Costumes are downtown Tirolean with thick tights, chunky furry boots and short kicky skirts. Eilidh McCormick plays a bewitching Marlene with punk pink hair whilst the huntsman patrolling this wood is the hilarious Richard Kidd who sports a black leather trilby and jacket and pops to Justin Timberlake. The eccentric humour of Alex Beckett as the Mirror reminds the evil queen that, ‘beauty is a light inside the heart’. This is a omnipresent message as Star Girl who marks the beginning and ending of the show demonstrates. Curiosity has taken her off the beaten track, deeper into the woods. Through kindness she has given away her bread and clothes to children more needy. She digs into the earth to find a key next to an iron chest whilst the audience waits to see if her generous spirit is rewarded.
A singing snow-white bird puppet flies in and out of the tales linking them up as does Hansel and the adorable Gretel’s (Claire Andreadis) journey into the forest where they entertain each other with tales. Interweaving the stories highlights recurring themes that relate back to the Grimm family’s dramatic shift from living in a rural idyll to the reduced circumstances of urban life brought about by the father’s death. Matriarchs get a raw deal in the tales. ‘As long as you keep everything immaculate and pristine you can stay’, say the detailed puppet Dwarves to a bewildered Snow White. Jessica Sedler wears faded flowers and garish nets as the old woman living in the gingerbread house built to lure children off their path and is evocative of the strong harmful potential of women in Paula Rego’s paintings. She feeds the children crepes. Whilst this is a gourmet treat the audience can order in the interval, most of the food in the tales is cursed with characters such as Thumbelina working a passage through an animal’s digestive tract.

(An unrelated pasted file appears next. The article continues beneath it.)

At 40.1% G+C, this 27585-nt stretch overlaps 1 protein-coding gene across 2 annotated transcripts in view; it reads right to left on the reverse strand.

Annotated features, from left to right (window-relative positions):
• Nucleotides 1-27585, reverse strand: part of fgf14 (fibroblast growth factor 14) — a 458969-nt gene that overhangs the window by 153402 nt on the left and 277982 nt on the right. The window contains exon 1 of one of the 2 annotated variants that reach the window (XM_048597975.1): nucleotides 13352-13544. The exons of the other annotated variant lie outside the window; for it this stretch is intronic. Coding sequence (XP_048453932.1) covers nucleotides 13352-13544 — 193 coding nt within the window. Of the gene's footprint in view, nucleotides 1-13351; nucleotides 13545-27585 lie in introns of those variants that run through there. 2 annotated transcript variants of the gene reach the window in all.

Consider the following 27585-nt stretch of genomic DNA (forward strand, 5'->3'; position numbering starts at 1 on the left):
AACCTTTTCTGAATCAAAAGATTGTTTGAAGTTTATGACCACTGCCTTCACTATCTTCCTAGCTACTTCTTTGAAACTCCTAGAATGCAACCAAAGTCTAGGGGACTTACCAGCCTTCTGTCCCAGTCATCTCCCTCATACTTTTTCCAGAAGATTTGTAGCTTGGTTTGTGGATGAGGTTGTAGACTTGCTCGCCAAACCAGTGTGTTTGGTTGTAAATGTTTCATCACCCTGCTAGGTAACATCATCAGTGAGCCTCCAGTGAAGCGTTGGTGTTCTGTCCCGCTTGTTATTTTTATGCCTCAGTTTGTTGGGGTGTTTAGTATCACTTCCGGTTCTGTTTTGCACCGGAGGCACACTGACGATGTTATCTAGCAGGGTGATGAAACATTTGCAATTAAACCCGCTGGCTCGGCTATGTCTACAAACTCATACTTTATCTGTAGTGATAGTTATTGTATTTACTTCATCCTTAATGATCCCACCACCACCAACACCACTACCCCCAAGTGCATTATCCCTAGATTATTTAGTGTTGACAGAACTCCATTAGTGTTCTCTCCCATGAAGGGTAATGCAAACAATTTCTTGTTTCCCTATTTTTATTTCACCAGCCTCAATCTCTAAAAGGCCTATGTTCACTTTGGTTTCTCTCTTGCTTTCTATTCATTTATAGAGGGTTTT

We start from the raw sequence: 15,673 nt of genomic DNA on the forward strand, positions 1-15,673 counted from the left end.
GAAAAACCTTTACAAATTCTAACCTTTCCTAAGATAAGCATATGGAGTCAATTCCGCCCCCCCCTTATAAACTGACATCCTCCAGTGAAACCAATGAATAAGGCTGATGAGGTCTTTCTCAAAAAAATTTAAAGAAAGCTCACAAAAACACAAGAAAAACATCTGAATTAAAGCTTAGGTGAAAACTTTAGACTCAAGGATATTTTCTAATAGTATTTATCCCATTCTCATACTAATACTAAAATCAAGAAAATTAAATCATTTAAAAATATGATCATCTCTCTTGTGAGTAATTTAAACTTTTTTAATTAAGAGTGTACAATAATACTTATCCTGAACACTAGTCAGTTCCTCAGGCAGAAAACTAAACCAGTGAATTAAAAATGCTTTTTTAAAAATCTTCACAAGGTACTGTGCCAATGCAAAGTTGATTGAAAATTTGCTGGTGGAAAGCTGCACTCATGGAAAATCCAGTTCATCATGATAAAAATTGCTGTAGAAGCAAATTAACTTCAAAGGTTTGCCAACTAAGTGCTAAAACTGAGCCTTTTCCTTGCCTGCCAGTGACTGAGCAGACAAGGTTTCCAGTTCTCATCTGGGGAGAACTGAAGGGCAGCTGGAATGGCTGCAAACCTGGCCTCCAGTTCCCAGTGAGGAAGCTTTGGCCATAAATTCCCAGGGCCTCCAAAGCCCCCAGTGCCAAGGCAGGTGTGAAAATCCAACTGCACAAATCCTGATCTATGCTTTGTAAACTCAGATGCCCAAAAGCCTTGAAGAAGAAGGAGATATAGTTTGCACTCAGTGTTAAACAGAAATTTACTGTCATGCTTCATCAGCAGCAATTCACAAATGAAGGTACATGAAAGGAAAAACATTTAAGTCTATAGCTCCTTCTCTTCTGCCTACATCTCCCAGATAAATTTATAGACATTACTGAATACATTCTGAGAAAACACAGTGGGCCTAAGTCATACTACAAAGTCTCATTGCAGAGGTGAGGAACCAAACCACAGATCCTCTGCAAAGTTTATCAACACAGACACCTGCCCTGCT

No one is scared of Tim Crowther’s fabulous rock star wolf as the audience knows the scheming wolf is the victim of the plot. The children are awesomely fearless when Death takes the stage to turn the set to hell with the biggest flames being the ones for children. Symbols testify to the bravery of children. Flowers at the edge of the circular stage in the round are dreams. The wolf tempts Red Cape away from the path as she circles the tent plucking the prettiest blooms. These children know ultimately they must leave the comfort of the path. Adults too should be nudged off the well-worn ring road to BMW group plant if only to enjoy a favourite tale such as the romping Rumpelstiltskin and watch the Juniper tree explode. Creation Theatre makes gold out of straw once more.